The detection of mosquito pool testing positive West Nile Virus in Southern Saskatchewan, combined with a human case of West Nile Virus in a neighbouring health region, has prompted health officials to remind the public to take extra precautions against mosquitos over the coming weeks.
“The Culex tarsalis mosquitoes are circulating, are carrying the West Nile Virus, and are infecting people. It is key to protect oneself from mosquito bites to avoid getting infected with the virus”, stated Dr. David Torr, Consulting Medical Health Officer for the Cypress Health Region. “There is no vaccine and no specific medication for West Nile Virus. Prevention is our best tool.”
The Ministry of Health's mosquito monitoring program has confirmed the presence of mosquitoes carrying the West Nile Virus in Southern Saskatchewan. The recent hot weather, combined with shorter daylight hours, is providing an ideal environment for active mosquitos.
Dr. Torr suggests that individuals can reduce the risk of mosquito bites by using appropriate insect repellant, wearing protective clothing while outdoors, ensuring doors and windows are kept closed, and if open, having an intact mosquito mesh to prevent mosquitoes from coming in. It is also important to eliminate any potential breeding sites around your home, particularly bushes and stagnant pools of water. It is key to note the importance of personal precautions around dusk and dawn when Culex tarsalis is most active, as well as in shaded, cool areas.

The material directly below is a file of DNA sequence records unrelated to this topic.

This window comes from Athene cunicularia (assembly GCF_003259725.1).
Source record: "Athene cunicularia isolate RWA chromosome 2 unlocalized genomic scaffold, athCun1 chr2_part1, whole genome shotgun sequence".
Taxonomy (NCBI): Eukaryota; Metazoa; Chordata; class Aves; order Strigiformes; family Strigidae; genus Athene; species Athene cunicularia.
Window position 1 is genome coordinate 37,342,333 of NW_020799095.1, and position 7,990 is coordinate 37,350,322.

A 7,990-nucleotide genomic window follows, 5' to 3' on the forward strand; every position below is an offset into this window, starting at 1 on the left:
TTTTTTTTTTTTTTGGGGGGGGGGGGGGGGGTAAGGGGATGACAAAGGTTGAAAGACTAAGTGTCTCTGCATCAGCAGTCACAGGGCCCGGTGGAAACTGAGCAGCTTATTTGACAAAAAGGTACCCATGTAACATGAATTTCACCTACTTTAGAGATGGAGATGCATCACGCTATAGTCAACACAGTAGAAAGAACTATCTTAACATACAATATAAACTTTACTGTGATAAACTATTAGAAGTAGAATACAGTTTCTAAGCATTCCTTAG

Many people who become infected with the virus will have no symptoms or will experience mild illness. However, severe illness and complications involving the nervous system, including brain inflammation, can occur. Common symptoms of West Nile Virus may include fever, headaches, and body aches. More severe symptoms can include confusion, paralysis, seizures, and loss of consciousness. It is wise to seek medical advice if you experience severe or persistent symptoms of this kind.
Updated surveillance results, risk maps, and weekly West Nile Virus/Culex tarsalis reports are posted every Friday on the Ministry of Health’s website at www.health.gov.sk.ca/west-nile-virus. Visitors to this site can also find a wealth of information on signs, symptoms, and other preventative measures. The provincial HealthLine Online website also provides relevant information by visiting www.healthlineonline.ca.